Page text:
On Sept. 2 at Idaho State in Pocatello, a few weeks after a new guns-on-campus law took effect, chemistry professor Byron Bennett was lecturing a classroom containing 20 students when a gun somehow fell out of his pocket and fired.
No student was hit, but Bennett himself—a former University of Nevada, Las Vegas instructor—was shot in the foot. He had weapons permits from both Idaho and Utah and had apparently taken instruction in gun use because the Idaho law requires it.
It was the kind of incident college administrators fear will happen under guns-on-campus laws, and the kind that insurance companies also watch.
Nevada legislators who are now considering enacting a law allowing guns to be carried on campus by people over 21 have given very little attention to the insurance issue, and the measures they are processing do not contain language providing funding if insurance costs rise following the approval of any legislation.
Veteran public counsel—attorneys who have served as counsel for public agencies—have asked why the Nevada higher education system has not asked for immunity language to be included in the bills.
There has been very little study of the implications of guns in society because the influence of the National Rifle Association has kept federal funding for such studies unavailable. But insurance companies have their own data-accumulation operations, so their policy decisions in reacting to guns-on-campus bills are revealing.
In 2013, after Kansas enacted legislation allowing teachers and administrators to carry guns at school, EMC Insurance—which insured nearly all of the state’s school districts—ordered its agents to decline coverage to any district allowing the practice.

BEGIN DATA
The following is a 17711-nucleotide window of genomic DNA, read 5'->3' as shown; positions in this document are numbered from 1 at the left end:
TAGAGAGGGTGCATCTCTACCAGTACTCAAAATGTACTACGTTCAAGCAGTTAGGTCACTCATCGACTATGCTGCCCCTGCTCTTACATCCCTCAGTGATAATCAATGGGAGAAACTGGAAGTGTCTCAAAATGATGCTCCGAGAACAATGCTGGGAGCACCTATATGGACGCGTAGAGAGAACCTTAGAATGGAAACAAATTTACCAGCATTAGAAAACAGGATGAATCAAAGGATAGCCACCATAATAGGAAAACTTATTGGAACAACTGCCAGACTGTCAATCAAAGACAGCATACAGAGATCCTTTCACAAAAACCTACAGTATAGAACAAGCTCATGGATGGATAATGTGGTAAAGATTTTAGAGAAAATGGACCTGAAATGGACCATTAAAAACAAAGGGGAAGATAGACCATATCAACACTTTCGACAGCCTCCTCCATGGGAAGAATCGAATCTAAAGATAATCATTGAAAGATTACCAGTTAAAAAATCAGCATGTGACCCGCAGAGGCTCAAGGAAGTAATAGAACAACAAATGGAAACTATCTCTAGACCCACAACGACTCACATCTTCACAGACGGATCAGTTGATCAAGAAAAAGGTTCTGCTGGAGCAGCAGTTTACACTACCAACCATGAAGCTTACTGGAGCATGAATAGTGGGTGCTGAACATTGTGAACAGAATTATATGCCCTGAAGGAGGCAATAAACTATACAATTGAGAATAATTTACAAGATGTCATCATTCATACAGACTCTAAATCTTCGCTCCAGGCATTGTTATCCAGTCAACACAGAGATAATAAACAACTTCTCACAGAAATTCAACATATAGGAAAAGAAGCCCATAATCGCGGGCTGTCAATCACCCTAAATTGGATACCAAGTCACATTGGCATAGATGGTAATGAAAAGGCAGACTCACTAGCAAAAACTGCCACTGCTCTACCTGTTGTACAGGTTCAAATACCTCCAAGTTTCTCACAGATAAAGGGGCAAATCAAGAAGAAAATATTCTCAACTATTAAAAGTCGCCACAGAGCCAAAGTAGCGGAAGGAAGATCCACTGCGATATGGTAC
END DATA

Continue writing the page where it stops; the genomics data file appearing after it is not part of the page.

However, some insurance companies have been willing to provide insurance at reasonable cost in spite of increased risk. In Texas, which has a limited law allowing guns on campus if kept in cars, an insurance pool spread the risk around and held down costs.
University of Nevada, Reno risk manager Sue Dunt said she does not anticipate any increase in the campus’s insurance because state government is shielded by a statutory tort limit and thus carries no liability insurance. The campus is otherwise insured through a state program. State tort claims manager Nancy Katafias was not available for comment.
“There’s no indication that there would be any increase,” Dunt said.
The website of Professional Governmental Underwriters, Inc. cautions, “Educators and school boards considering any policy changes regarding firearms should be aware of the risk exposures their institution could face by allowing firearms on campus.”
An insurance blog that deals with education risks included this post last year: “Many members have asked us what a firearms and weapons policy should include. … Policies should include: a clear statement as to whether or not weapons are allowed on your campus, the purpose of the policy, groups the policy applies to, and finally a section on relevant procedures, such as proper gun storage on campus and exceptions to your policy.” But those policies tend to address situations where carrying guns on campus is limited to teachers and administrators. The Nevada proposal seeks to allow anyone over 21 with weapons permits—students, campus employees, passersby—to all carry weapons on campus.